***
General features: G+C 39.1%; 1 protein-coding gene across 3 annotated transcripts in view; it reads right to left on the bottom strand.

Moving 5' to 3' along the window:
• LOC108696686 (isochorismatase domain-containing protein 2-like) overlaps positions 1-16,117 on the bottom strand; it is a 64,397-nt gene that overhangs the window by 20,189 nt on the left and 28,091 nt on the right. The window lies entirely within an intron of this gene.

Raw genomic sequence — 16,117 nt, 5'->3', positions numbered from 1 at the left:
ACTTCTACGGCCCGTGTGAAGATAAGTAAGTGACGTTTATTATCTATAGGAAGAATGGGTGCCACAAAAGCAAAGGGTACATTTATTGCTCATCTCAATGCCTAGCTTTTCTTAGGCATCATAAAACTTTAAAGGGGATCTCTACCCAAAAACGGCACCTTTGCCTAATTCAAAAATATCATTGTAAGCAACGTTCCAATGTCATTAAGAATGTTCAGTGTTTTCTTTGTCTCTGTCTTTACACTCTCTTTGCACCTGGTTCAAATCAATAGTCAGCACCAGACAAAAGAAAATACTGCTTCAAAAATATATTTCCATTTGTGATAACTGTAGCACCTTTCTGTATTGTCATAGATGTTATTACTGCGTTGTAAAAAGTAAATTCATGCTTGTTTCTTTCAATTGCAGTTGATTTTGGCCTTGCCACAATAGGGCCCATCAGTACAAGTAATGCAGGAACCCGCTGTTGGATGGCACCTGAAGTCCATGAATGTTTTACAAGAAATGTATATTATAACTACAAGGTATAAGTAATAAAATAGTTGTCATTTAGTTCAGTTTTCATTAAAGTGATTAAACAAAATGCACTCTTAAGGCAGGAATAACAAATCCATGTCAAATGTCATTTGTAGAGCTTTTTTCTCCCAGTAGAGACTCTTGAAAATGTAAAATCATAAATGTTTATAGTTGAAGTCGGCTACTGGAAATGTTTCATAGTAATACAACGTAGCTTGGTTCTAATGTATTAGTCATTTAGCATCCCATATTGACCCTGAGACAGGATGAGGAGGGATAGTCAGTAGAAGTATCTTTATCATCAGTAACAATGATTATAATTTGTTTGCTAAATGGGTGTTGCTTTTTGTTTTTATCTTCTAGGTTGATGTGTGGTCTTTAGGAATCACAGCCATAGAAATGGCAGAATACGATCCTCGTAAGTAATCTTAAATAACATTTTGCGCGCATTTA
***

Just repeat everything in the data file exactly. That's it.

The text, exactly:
General features: G+C 39.1%; 1 protein-coding gene across 3 annotated transcripts in view; it reads right to left on the bottom strand.

Moving 5' to 3' along the window:
• LOC108696686 (isochorismatase domain-containing protein 2-like) overlaps positions 1-16,117 on the bottom strand; it is a 64,397-nt gene that overhangs the window by 20,189 nt on the left and 28,091 nt on the right. The window lies entirely within an intron of this gene.

Raw genomic sequence — 16,117 nt, 5'->3', positions numbered from 1 at the left:
ACTTCTACGGCCCGTGTGAAGATAAGTAAGTGACGTTTATTATCTATAGGAAGAATGGGTGCCACAAAAGCAAAGGGTACATTTATTGCTCATCTCAATGCCTAGCTTTTCTTAGGCATCATAAAACTTTAAAGGGGATCTCTACCCAAAAACGGCACCTTTGCCTAATTCAAAAATATCATTGTAAGCAACGTTCCAATGTCATTAAGAATGTTCAGTGTTTTCTTTGTCTCTGTCTTTACACTCTCTTTGCACCTGGTTCAAATCAATAGTCAGCACCAGACAAAAGAAAATACTGCTTCAAAAATATATTTCCATTTGTGATAACTGTAGCACCTTTCTGTATTGTCATAGATGTTATTACTGCGTTGTAAAAAGTAAATTCATGCTTGTTTCTTTCAATTGCAGTTGATTTTGGCCTTGCCACAATAGGGCCCATCAGTACAAGTAATGCAGGAACCCGCTGTTGGATGGCACCTGAAGTCCATGAATGTTTTACAAGAAATGTATATTATAACTACAAGGTATAAGTAATAAAATAGTTGTCATTTAGTTCAGTTTTCATTAAAGTGATTAAACAAAATGCACTCTTAAGGCAGGAATAACAAATCCATGTCAAATGTCATTTGTAGAGCTTTTTTCTCCCAGTAGAGACTCTTGAAAATGTAAAATCATAAATGTTTATAGTTGAAGTCGGCTACTGGAAATGTTTCATAGTAATACAACGTAGCTTGGTTCTAATGTATTAGTCATTTAGCATCCCATATTGACCCTGAGACAGGATGAGGAGGGATAGTCAGTAGAAGTATCTTTATCATCAGTAACAATGATTATAATTTGTTTGCTAAATGGGTGTTGCTTTTTGTTTTTATCTTCTAGGTTGATGTGTGGTCTTTAGGAATCACAGCCATAGAAATGGCAGAATACGATCCTCGTAAGTAATCTTAAATAACATTTTGCGCGCATTTA